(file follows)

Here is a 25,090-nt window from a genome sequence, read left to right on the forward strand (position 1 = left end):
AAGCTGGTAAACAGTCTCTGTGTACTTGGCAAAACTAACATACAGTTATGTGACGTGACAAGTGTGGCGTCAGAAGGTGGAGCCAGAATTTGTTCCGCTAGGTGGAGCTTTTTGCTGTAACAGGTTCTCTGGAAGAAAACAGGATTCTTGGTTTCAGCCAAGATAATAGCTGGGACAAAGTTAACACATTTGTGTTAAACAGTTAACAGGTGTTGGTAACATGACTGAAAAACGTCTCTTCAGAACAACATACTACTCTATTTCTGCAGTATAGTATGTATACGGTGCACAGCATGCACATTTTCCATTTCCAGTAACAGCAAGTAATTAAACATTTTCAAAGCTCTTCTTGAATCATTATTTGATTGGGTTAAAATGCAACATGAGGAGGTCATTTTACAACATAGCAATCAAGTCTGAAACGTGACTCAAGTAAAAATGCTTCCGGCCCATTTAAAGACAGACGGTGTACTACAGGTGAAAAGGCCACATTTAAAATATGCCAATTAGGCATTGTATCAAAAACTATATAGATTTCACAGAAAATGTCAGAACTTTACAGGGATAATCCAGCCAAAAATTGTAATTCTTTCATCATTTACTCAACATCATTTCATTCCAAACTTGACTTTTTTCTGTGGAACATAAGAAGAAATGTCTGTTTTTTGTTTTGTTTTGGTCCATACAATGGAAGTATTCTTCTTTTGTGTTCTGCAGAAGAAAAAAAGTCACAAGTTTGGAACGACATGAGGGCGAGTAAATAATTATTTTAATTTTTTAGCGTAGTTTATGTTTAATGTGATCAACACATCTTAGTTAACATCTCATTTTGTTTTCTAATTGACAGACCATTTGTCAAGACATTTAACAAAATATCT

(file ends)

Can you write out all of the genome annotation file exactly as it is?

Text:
Here is a 25,090-nt window from a genome sequence, read left to right on the forward strand (position 1 = left end):
AAGCTGGTAAACAGTCTCTGTGTACTTGGCAAAACTAACATACAGTTATGTGACGTGACAAGTGTGGCGTCAGAAGGTGGAGCCAGAATTTGTTCCGCTAGGTGGAGCTTTTTGCTGTAACAGGTTCTCTGGAAGAAAACAGGATTCTTGGTTTCAGCCAAGATAATAGCTGGGACAAAGTTAACACATTTGTGTTAAACAGTTAACAGGTGTTGGTAACATGACTGAAAAACGTCTCTTCAGAACAACATACTACTCTATTTCTGCAGTATAGTATGTATACGGTGCACAGCATGCACATTTTCCATTTCCAGTAACAGCAAGTAATTAAACATTTTCAAAGCTCTTCTTGAATCATTATTTGATTGGGTTAAAATGCAACATGAGGAGGTCATTTTACAACATAGCAATCAAGTCTGAAACGTGACTCAAGTAAAAATGCTTCCGGCCCATTTAAAGACAGACGGTGTACTACAGGTGAAAAGGCCACATTTAAAATATGCCAATTAGGCATTGTATCAAAAACTATATAGATTTCACAGAAAATGTCAGAACTTTACAGGGATAATCCAGCCAAAAATTGTAATTCTTTCATCATTTACTCAACATCATTTCATTCCAAACTTGACTTTTTTCTGTGGAACATAAGAAGAAATGTCTGTTTTTTGTTTTGTTTTGGTCCATACAATGGAAGTATTCTTCTTTTGTGTTCTGCAGAAGAAAAAAAGTCACAAGTTTGGAACGACATGAGGGCGAGTAAATAATTATTTTAATTTTTTAGCGTAGTTTATGTTTAATGTGATCAACACATCTTAGTTAACATCTCATTTTGTTTTCTAATTGACAGACCATTTGTCAAGACATTTAACAAAATATCT